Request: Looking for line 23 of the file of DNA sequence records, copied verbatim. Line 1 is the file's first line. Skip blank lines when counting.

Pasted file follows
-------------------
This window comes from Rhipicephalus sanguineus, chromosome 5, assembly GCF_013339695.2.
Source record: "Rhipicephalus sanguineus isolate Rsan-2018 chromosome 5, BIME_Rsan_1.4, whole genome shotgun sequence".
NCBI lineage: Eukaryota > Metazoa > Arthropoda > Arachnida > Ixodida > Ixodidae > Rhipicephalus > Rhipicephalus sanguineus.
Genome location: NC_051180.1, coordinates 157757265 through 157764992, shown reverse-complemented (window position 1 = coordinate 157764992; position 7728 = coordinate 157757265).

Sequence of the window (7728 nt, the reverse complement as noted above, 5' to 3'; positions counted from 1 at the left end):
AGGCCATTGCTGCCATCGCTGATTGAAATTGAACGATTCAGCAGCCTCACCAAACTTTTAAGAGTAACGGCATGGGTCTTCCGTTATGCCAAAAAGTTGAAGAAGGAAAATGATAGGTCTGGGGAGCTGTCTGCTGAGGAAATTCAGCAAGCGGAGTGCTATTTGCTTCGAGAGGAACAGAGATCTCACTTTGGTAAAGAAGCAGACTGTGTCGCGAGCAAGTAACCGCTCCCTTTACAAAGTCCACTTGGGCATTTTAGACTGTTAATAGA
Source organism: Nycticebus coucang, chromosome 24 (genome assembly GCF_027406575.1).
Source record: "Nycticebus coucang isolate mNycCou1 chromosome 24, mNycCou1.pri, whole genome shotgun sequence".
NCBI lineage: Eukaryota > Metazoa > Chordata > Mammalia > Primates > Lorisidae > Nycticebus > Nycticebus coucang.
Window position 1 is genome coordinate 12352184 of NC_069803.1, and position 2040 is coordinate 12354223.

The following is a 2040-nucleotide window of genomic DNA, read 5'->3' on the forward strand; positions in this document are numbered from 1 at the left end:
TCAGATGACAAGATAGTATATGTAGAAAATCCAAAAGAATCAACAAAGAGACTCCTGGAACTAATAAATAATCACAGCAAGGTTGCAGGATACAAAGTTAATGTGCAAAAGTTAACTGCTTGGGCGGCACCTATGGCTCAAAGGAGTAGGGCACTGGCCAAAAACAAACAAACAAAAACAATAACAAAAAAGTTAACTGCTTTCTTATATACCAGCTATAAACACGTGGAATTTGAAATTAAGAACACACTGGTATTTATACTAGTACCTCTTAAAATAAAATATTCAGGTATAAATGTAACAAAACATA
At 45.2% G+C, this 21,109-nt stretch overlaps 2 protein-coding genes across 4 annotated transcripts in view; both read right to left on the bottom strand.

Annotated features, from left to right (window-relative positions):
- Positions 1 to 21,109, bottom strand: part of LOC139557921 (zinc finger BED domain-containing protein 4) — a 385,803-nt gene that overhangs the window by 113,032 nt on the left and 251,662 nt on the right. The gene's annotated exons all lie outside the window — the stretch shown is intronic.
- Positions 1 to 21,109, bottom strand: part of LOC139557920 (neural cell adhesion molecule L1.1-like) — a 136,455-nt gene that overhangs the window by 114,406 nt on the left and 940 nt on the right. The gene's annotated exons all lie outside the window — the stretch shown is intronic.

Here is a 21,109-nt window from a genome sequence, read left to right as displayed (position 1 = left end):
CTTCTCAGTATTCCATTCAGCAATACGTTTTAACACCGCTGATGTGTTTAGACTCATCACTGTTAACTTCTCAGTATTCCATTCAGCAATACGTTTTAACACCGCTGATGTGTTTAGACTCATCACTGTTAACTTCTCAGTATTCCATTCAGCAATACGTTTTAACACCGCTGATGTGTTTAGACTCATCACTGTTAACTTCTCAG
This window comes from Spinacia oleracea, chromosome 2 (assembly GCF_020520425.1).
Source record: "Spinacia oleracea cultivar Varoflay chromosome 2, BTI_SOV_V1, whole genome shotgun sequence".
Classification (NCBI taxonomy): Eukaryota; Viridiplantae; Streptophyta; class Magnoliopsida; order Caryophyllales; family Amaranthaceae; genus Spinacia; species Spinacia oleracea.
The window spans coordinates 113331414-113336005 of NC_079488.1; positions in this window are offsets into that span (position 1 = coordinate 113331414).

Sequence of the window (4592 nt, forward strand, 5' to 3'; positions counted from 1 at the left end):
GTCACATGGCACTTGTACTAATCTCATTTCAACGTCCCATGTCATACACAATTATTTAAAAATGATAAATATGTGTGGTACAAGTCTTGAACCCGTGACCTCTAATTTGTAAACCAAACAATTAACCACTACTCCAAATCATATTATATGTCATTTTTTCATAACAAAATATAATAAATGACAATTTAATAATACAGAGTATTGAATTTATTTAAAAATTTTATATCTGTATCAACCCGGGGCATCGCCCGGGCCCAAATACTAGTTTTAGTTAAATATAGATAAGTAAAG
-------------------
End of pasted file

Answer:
Sequence of the window (4592 nt, forward strand, 5' to 3'; positions counted from 1 at the left end):